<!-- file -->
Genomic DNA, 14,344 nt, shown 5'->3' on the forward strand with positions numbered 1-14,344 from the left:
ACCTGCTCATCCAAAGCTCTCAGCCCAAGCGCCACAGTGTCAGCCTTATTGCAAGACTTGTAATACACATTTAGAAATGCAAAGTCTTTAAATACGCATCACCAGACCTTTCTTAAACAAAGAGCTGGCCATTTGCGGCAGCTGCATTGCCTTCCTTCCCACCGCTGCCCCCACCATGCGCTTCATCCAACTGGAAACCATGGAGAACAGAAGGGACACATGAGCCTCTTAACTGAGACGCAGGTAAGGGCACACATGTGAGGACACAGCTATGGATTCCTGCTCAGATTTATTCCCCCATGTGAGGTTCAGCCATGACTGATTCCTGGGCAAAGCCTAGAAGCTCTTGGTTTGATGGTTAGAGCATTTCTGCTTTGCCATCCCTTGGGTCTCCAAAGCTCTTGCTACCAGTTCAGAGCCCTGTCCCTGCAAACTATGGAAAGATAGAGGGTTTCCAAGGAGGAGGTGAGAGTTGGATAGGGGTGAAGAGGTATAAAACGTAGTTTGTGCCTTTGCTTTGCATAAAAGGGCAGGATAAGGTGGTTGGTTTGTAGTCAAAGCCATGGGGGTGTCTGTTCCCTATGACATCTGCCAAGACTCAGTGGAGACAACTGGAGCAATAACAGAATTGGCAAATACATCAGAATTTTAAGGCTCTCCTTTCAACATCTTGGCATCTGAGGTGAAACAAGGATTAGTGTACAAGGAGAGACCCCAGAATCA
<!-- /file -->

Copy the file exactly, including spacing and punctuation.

Genomic DNA, 14,344 nt, shown 5'->3' on the forward strand with positions numbered 1-14,344 from the left:
ACCTGCTCATCCAAAGCTCTCAGCCCAAGCGCCACAGTGTCAGCCTTATTGCAAGACTTGTAATACACATTTAGAAATGCAAAGTCTTTAAATACGCATCACCAGACCTTTCTTAAACAAAGAGCTGGCCATTTGCGGCAGCTGCATTGCCTTCCTTCCCACCGCTGCCCCCACCATGCGCTTCATCCAACTGGAAACCATGGAGAACAGAAGGGACACATGAGCCTCTTAACTGAGACGCAGGTAAGGGCACACATGTGAGGACACAGCTATGGATTCCTGCTCAGATTTATTCCCCCATGTGAGGTTCAGCCATGACTGATTCCTGGGCAAAGCCTAGAAGCTCTTGGTTTGATGGTTAGAGCATTTCTGCTTTGCCATCCCTTGGGTCTCCAAAGCTCTTGCTACCAGTTCAGAGCCCTGTCCCTGCAAACTATGGAAAGATAGAGGGTTTCCAAGGAGGAGGTGAGAGTTGGATAGGGGTGAAGAGGTATAAAACGTAGTTTGTGCCTTTGCTTTGCATAAAAGGGCAGGATAAGGTGGTTGGTTTGTAGTCAAAGCCATGGGGGTGTCTGTTCCCTATGACATCTGCCAAGACTCAGTGGAGACAACTGGAGCAATAACAGAATTGGCAAATACATCAGAATTTTAAGGCTCTCCTTTCAACATCTTGGCATCTGAGGTGAAACAAGGATTAGTGTACAAGGAGAGACCCCAGAATCA